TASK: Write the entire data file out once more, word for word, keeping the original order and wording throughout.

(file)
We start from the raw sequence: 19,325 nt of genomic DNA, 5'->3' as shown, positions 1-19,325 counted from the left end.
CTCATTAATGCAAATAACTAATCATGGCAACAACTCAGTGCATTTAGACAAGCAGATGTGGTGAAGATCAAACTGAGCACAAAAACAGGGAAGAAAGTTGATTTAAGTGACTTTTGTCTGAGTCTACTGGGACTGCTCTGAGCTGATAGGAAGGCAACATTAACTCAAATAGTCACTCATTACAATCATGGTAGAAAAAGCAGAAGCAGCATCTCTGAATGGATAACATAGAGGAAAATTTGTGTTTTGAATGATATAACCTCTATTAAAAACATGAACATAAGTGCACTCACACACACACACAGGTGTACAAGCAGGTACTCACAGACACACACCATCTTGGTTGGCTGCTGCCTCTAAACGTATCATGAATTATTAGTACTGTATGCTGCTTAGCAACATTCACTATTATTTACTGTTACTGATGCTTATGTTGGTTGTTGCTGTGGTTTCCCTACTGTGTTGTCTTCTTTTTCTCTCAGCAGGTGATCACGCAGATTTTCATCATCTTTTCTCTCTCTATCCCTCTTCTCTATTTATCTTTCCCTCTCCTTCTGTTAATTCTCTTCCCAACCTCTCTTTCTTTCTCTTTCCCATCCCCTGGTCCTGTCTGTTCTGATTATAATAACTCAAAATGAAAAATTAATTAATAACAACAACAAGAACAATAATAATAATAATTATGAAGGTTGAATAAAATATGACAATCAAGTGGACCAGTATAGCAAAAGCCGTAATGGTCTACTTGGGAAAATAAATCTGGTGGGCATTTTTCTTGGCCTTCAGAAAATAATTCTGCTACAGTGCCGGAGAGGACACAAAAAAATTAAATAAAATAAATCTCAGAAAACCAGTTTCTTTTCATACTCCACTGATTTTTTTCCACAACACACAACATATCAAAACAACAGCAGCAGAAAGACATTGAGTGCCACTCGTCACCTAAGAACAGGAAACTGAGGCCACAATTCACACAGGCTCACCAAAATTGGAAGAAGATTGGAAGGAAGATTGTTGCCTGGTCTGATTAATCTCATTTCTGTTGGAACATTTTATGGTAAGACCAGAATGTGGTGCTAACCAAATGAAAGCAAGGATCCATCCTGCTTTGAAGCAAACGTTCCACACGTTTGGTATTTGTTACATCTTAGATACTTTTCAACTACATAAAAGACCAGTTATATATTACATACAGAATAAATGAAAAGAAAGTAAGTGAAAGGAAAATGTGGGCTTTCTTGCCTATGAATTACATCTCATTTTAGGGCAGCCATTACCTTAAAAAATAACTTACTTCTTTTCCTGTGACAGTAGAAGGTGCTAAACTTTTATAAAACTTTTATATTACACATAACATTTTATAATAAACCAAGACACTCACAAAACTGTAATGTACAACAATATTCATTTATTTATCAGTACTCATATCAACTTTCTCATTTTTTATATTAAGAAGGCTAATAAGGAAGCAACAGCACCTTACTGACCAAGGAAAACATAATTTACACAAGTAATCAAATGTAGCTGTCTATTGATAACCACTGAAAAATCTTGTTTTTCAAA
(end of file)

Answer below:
We start from the raw sequence: 19,325 nt of genomic DNA, 5'->3' as shown, positions 1-19,325 counted from the left end.
CTCATTAATGCAAATAACTAATCATGGCAACAACTCAGTGCATTTAGACAAGCAGATGTGGTGAAGATCAAACTGAGCACAAAAACAGGGAAGAAAGTTGATTTAAGTGACTTTTGTCTGAGTCTACTGGGACTGCTCTGAGCTGATAGGAAGGCAACATTAACTCAAATAGTCACTCATTACAATCATGGTAGAAAAAGCAGAAGCAGCATCTCTGAATGGATAACATAGAGGAAAATTTGTGTTTTGAATGATATAACCTCTATTAAAAACATGAACATAAGTGCACTCACACACACACACAGGTGTACAAGCAGGTACTCACAGACACACACCATCTTGGTTGGCTGCTGCCTCTAAACGTATCATGAATTATTAGTACTGTATGCTGCTTAGCAACATTCACTATTATTTACTGTTACTGATGCTTATGTTGGTTGTTGCTGTGGTTTCCCTACTGTGTTGTCTTCTTTTTCTCTCAGCAGGTGATCACGCAGATTTTCATCATCTTTTCTCTCTCTATCCCTCTTCTCTATTTATCTTTCCCTCTCCTTCTGTTAATTCTCTTCCCAACCTCTCTTTCTTTCTCTTTCCCATCCCCTGGTCCTGTCTGTTCTGATTATAATAACTCAAAATGAAAAATTAATTAATAACAACAACAAGAACAATAATAATAATAATTATGAAGGTTGAATAAAATATGACAATCAAGTGGACCAGTATAGCAAAAGCCGTAATGGTCTACTTGGGAAAATAAATCTGGTGGGCATTTTTCTTGGCCTTCAGAAAATAATTCTGCTACAGTGCCGGAGAGGACACAAAAAAATTAAATAAAATAAATCTCAGAAAACCAGTTTCTTTTCATACTCCACTGATTTTTTTCCACAACACACAACATATCAAAACAACAGCAGCAGAAAGACATTGAGTGCCACTCGTCACCTAAGAACAGGAAACTGAGGCCACAATTCACACAGGCTCACCAAAATTGGAAGAAGATTGGAAGGAAGATTGTTGCCTGGTCTGATTAATCTCATTTCTGTTGGAACATTTTATGGTAAGACCAGAATGTGGTGCTAACCAAATGAAAGCAAGGATCCATCCTGCTTTGAAGCAAACGTTCCACACGTTTGGTATTTGTTACATCTTAGATACTTTTCAACTACATAAAAGACCAGTTATATATTACATACAGAATAAATGAAAAGAAAGTAAGTGAAAGGAAAATGTGGGCTTTCTTGCCTATGAATTACATCTCATTTTAGGGCAGCCATTACCTTAAAAAATAACTTACTTCTTTTCCTGTGACAGTAGAAGGTGCTAAACTTTTATAAAACTTTTATATTACACATAACATTTTATAATAAACCAAGACACTCACAAAACTGTAATGTACAACAATATTCATTTATTTATCAGTACTCATATCAACTTTCTCATTTTTTATATTAAGAAGGCTAATAAGGAAGCAACAGCACCTTACTGACCAAGGAAAACATAATTTACACAAGTAATCAAATGTAGCTGTCTATTGATAACCACTGAAAAATCTTGTTTTTCAAA